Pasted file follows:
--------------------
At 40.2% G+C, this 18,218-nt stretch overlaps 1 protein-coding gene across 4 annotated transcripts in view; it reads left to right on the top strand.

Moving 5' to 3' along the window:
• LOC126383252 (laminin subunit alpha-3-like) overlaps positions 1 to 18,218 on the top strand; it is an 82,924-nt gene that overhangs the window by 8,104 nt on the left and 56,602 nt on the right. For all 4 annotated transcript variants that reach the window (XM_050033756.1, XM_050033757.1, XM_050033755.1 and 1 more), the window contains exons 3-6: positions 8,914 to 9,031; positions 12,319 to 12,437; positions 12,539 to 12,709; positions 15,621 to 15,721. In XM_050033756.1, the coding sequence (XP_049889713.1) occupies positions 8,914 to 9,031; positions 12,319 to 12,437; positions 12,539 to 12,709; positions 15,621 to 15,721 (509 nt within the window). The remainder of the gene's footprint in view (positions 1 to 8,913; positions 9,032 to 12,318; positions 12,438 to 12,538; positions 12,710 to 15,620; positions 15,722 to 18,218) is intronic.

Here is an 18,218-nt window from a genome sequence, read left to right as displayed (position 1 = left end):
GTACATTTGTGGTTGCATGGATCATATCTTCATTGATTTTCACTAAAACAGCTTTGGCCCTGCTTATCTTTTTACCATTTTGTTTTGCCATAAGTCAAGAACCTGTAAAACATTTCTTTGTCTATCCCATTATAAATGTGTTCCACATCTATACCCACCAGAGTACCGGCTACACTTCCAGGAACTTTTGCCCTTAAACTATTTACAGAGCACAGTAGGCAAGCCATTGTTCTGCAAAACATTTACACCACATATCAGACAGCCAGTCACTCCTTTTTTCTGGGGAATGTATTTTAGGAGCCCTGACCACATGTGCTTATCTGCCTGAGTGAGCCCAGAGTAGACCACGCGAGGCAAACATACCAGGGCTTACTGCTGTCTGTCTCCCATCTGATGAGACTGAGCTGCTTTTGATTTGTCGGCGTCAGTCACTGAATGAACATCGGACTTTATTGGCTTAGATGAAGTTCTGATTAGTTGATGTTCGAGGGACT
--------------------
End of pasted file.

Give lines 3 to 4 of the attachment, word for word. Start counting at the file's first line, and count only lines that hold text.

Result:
• LOC126383252 (laminin subunit alpha-3-like) overlaps positions 1 to 18,218 on the top strand; it is an 82,924-nt gene that overhangs the window by 8,104 nt on the left and 56,602 nt on the right. For all 4 annotated transcript variants that reach the window (XM_050033756.1, XM_050033757.1, XM_050033755.1 and 1 more), the window contains exons 3-6: positions 8,914 to 9,031; positions 12,319 to 12,437; positions 12,539 to 12,709; positions 15,621 to 15,721. In XM_050033756.1, the coding sequence (XP_049889713.1) occupies positions 8,914 to 9,031; positions 12,319 to 12,437; positions 12,539 to 12,709; positions 15,621 to 15,721 (509 nt within the window). The remainder of the gene's footprint in view (positions 1 to 8,913; positions 9,032 to 12,318; positions 12,438 to 12,538; positions 12,710 to 15,620; positions 15,722 to 18,218) is intronic.

Here is an 18,218-nt window from a genome sequence, read left to right as displayed (position 1 = left end):